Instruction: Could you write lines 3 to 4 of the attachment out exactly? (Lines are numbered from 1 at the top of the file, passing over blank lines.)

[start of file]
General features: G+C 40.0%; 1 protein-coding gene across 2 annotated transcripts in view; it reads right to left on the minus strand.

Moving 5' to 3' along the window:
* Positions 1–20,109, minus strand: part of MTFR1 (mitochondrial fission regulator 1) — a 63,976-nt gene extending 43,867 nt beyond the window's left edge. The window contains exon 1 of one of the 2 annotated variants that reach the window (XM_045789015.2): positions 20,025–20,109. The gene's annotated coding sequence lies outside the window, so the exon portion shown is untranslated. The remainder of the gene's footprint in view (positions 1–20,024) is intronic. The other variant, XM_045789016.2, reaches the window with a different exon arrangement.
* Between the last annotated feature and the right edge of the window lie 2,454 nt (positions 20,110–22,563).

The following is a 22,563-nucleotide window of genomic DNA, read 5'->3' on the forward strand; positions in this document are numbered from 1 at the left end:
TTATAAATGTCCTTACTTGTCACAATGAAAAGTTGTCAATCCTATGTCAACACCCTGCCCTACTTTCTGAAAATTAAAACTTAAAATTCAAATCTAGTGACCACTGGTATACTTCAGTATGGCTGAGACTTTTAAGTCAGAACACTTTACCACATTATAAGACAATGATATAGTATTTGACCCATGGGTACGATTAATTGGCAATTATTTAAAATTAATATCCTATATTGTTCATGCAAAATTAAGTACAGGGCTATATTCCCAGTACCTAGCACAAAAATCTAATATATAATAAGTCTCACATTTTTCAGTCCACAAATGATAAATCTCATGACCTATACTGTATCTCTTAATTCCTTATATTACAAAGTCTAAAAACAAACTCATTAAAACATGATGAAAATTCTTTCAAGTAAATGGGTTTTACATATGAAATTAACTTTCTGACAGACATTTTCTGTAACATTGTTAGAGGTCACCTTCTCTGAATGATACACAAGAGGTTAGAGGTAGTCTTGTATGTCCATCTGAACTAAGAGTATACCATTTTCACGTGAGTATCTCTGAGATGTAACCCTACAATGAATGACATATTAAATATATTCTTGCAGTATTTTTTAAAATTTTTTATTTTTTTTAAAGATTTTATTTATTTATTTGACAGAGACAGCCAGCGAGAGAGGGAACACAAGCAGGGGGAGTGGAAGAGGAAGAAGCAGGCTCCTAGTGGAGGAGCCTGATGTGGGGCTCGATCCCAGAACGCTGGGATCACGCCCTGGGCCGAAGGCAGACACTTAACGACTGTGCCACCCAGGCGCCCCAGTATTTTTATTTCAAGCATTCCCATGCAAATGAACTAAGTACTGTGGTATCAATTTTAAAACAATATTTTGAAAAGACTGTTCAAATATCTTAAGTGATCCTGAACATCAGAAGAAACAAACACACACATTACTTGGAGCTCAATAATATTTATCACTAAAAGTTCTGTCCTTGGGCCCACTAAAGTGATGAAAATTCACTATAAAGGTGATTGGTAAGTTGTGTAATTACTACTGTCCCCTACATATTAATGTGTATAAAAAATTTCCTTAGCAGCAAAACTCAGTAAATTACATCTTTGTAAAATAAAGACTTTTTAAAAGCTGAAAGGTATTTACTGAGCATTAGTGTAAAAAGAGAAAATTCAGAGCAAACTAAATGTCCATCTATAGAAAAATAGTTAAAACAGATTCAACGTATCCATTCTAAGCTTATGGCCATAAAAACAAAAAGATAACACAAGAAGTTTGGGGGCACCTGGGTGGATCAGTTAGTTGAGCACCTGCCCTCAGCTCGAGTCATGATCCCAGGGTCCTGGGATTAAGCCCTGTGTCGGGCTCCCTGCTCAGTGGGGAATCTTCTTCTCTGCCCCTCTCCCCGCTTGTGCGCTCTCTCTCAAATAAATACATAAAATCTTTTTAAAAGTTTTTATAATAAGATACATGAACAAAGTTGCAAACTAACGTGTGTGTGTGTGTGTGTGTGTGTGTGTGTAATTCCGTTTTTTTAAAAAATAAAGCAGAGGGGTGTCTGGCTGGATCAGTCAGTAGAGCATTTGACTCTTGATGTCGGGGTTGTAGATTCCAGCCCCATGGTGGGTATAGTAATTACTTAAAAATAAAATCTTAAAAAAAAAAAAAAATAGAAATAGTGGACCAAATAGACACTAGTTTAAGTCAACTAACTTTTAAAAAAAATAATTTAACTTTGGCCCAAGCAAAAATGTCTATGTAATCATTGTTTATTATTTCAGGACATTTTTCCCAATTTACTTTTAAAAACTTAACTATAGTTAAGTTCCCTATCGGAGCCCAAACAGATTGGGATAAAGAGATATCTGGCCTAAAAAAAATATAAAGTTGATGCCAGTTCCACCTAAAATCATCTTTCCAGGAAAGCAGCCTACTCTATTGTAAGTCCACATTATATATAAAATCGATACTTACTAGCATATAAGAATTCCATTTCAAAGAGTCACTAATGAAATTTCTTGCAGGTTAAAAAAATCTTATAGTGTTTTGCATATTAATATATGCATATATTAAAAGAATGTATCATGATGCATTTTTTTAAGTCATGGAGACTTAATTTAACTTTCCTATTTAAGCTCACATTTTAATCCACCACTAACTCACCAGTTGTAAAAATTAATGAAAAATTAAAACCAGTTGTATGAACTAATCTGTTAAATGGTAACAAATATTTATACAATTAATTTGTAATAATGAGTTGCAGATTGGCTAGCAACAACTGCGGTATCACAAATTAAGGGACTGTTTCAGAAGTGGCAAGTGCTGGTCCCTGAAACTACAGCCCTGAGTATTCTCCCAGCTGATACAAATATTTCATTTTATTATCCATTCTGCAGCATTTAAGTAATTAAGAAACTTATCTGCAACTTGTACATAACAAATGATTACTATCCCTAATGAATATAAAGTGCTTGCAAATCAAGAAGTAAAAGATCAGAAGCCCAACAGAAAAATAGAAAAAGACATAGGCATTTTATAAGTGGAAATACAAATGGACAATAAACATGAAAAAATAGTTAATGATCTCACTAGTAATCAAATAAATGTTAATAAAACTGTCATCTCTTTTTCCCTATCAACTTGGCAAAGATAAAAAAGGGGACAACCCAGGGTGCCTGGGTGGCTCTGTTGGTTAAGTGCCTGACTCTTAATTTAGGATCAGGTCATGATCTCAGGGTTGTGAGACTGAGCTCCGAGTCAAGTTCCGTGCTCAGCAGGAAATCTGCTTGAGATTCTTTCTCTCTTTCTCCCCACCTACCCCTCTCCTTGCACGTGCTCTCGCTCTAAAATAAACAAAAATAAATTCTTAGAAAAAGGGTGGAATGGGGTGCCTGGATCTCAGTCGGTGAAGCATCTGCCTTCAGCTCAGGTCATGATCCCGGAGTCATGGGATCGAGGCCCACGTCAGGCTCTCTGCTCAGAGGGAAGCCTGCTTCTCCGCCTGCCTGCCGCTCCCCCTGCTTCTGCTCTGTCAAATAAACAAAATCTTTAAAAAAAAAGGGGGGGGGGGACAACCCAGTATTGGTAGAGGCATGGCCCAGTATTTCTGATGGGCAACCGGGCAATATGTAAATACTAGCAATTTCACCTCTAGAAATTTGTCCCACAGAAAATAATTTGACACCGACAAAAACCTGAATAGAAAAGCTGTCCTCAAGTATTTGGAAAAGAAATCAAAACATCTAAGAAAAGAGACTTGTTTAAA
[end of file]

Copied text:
* Positions 1–20,109, minus strand: part of MTFR1 (mitochondrial fission regulator 1) — a 63,976-nt gene extending 43,867 nt beyond the window's left edge. The window contains exon 1 of one of the 2 annotated variants that reach the window (XM_045789015.2): positions 20,025–20,109. The gene's annotated coding sequence lies outside the window, so the exon portion shown is untranslated. The remainder of the gene's footprint in view (positions 1–20,024) is intronic. The other variant, XM_045789016.2, reaches the window with a different exon arrangement.
* Between the last annotated feature and the right edge of the window lie 2,454 nt (positions 20,110–22,563).